Eye on public transport, roading plans
The smooth running and safety of our harbour operation is essential. Some time ago it was recognised that enabling the full scope of that responsibility required an investment into a purpose-built harbourmaster vessel. A suitable boat was commissioned and is now completed. Today the boat was blessed and welcomed and will be available to the harbourmaster for many essential duties.
On Wednesday there will be a presentation on “Determining Indigenous Forest Restoration Approaches”. There is a lot of activity in this space and we are seeing some great results. The Waingake project and Titirangi maunga are both awesome efforts in indigenous restoration. There have been learnings along the way which can feed into some really good future native forestry restorations. To do justice to our native forest asset we must always look to best practice.
On Thursday afternoon the Regional Transport committee meets. The first agenda item is to look at the Regional Public Transport Plan. The committee will be looking for feedback on the challenges and opportunities, with a view to improving our public transport system. We will also learn of some emerging technologies. However much we would like to wave a wand and do everything, we have limitations and we will be looking at options and determining best and most suitable prioritisation alignments.
Every six years the Regional Land Transport Plan is developed and this plan is stretched out for a 10-year prioritisation plan. The plan is reviewed every three years. While this is onerous, it is important to firstly continue a robust monitoring programme but also to input changes and developments which could require re-prioritising. With our substantial roading network it is a large body of work, with eye-watering budget requirements.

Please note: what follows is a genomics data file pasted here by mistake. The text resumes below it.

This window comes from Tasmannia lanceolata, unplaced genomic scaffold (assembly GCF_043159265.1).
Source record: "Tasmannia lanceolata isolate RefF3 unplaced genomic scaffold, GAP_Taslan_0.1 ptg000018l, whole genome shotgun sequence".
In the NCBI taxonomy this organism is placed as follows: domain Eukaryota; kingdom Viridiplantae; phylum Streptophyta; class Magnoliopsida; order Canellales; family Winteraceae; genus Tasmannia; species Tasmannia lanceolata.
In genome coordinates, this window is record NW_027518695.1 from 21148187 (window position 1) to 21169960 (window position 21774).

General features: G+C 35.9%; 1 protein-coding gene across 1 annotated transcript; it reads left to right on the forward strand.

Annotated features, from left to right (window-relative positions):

We will also be receiving the Speed Management Plan update. There is wide community interest in this. We regularly get presentations and submissions from those concerned with safety around specific locations, particularly schools and townships. The report has several localised maps showing options and speed recommendations. The report is largely to do with traffic movement around rural townships and the Gisborne CBD. A direction has been set by the Road to Zero initiative, which is a concerted effort to get our road fatalities down to zero. While it is ambitious I think we can all agree that any death that is preventable, should be.
The final report is the quarterly activity report from Waka Kotahi. They are working on their/our 30-year plan. This piece of work is hoping to describe what our land transport needs look like in 2050.
An asset as huge as a roading network does need ongoing intensive planning, scrutinisation and assessment. Because of the complexity, this needs many different lenses. The PGF funding has catalysed a call to action on our roading network. I believe our region is starting to see the benefits, and there are more to come.
There will also be updates on projects and the status of emergency works.
On Thursday morning the Wastewater Management committee meet and will be discussing the mortuary waste project, the Turanganui a Kiwa water quality enhancement project, alternative use and disposal, and the wastewater treatment plant stage 2 delivery update.
Last week's serving of pomp and pageantry with the pohiri and charter parade associated with the visit of HMNZS Manawanui was a unique experience for the region and really something quite special. To have home port status with such a formidable vessel is an honour. While the charter document is very “old school” in its language, the now established relationship is something to savour.